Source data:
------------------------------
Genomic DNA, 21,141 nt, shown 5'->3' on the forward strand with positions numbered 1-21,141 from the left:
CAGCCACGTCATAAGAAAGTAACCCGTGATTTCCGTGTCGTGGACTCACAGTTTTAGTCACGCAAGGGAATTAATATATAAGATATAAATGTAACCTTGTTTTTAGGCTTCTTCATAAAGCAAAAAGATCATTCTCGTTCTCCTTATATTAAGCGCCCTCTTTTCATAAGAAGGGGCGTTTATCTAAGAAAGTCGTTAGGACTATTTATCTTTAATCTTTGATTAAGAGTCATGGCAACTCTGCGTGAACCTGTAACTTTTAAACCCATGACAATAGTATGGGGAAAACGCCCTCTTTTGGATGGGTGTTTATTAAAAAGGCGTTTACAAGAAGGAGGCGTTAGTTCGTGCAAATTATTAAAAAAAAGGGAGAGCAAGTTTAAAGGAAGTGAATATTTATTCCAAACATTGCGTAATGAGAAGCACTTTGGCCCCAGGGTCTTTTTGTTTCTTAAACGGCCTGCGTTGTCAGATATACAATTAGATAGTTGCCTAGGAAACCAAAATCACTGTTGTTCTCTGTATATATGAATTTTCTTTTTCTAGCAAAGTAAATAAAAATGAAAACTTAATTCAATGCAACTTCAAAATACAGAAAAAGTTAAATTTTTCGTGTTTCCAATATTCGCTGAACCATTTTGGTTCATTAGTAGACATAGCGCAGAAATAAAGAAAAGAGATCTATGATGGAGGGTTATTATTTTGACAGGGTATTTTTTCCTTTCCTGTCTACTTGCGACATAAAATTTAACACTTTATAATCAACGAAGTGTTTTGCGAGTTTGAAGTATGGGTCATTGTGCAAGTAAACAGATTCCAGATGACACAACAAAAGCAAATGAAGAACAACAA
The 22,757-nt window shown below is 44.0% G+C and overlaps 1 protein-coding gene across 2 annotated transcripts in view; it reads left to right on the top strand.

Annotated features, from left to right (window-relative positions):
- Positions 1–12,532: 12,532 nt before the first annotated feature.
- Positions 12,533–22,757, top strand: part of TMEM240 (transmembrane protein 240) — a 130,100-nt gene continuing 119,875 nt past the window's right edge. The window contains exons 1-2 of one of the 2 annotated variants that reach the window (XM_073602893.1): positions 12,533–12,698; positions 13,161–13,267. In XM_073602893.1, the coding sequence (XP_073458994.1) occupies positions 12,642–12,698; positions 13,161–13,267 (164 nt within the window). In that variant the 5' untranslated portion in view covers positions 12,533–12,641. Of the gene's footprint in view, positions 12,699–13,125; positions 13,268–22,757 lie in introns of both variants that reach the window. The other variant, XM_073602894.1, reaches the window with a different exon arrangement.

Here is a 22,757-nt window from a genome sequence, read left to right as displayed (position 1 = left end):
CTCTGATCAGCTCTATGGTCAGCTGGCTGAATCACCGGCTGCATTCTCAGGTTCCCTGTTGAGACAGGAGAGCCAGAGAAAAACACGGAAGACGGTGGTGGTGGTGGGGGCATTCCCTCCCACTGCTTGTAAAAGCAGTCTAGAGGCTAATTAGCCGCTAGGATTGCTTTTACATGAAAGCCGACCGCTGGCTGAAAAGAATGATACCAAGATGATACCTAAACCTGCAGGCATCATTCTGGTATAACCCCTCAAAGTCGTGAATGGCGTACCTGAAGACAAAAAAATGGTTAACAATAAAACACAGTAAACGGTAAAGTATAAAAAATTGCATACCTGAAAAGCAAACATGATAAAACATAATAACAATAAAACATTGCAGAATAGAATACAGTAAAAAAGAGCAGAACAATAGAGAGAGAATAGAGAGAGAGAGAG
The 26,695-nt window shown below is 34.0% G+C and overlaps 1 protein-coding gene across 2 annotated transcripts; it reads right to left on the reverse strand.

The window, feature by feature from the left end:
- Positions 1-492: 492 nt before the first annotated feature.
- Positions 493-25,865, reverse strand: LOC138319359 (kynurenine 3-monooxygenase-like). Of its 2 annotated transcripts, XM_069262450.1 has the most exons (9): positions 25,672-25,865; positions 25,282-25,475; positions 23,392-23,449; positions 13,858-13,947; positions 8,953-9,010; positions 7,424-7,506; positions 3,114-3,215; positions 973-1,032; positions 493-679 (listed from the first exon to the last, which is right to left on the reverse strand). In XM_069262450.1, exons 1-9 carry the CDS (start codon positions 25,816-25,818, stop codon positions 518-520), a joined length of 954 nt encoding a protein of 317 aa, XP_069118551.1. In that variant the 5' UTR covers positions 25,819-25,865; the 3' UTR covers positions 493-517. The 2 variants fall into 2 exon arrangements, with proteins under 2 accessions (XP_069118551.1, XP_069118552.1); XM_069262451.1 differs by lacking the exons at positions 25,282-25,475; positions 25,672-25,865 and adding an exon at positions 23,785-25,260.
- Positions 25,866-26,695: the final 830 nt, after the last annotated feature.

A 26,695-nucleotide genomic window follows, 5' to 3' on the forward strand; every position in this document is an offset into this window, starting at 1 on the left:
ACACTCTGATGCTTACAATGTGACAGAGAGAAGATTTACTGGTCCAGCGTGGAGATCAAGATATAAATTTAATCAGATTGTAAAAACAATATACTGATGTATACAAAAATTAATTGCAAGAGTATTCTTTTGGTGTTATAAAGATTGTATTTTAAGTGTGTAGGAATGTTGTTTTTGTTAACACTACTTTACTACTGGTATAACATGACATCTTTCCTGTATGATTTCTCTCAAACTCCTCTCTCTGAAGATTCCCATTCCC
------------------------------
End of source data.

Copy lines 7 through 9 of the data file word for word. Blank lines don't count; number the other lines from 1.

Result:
Here is a 22,757-nt window from a genome sequence, read left to right as displayed (position 1 = left end):
CTCTGATCAGCTCTATGGTCAGCTGGCTGAATCACCGGCTGCATTCTCAGGTTCCCTGTTGAGACAGGAGAGCCAGAGAAAAACACGGAAGACGGTGGTGGTGGTGGGGGCATTCCCTCCCACTGCTTGTAAAAGCAGTCTAGAGGCTAATTAGCCGCTAGGATTGCTTTTACATGAAAGCCGACCGCTGGCTGAAAAGAATGATACCAAGATGATACCTAAACCTGCAGGCATCATTCTGGTATAACCCCTCAAAGTCGTGAATGGCGTACCTGAAGACAAAAAAATGGTTAACAATAAAACACAGTAAACGGTAAAGTATAAAAAATTGCATACCTGAAAAGCAAACATGATAAAACATAATAACAATAAAACATTGCAGAATAGAATACAGTAAAAAAGAGCAGAACAATAGAGAGAGAATAGAGAGAGAGAGAG
The 26,695-nt window shown below is 34.0% G+C and overlaps 1 protein-coding gene across 2 annotated transcripts; it reads right to left on the reverse strand.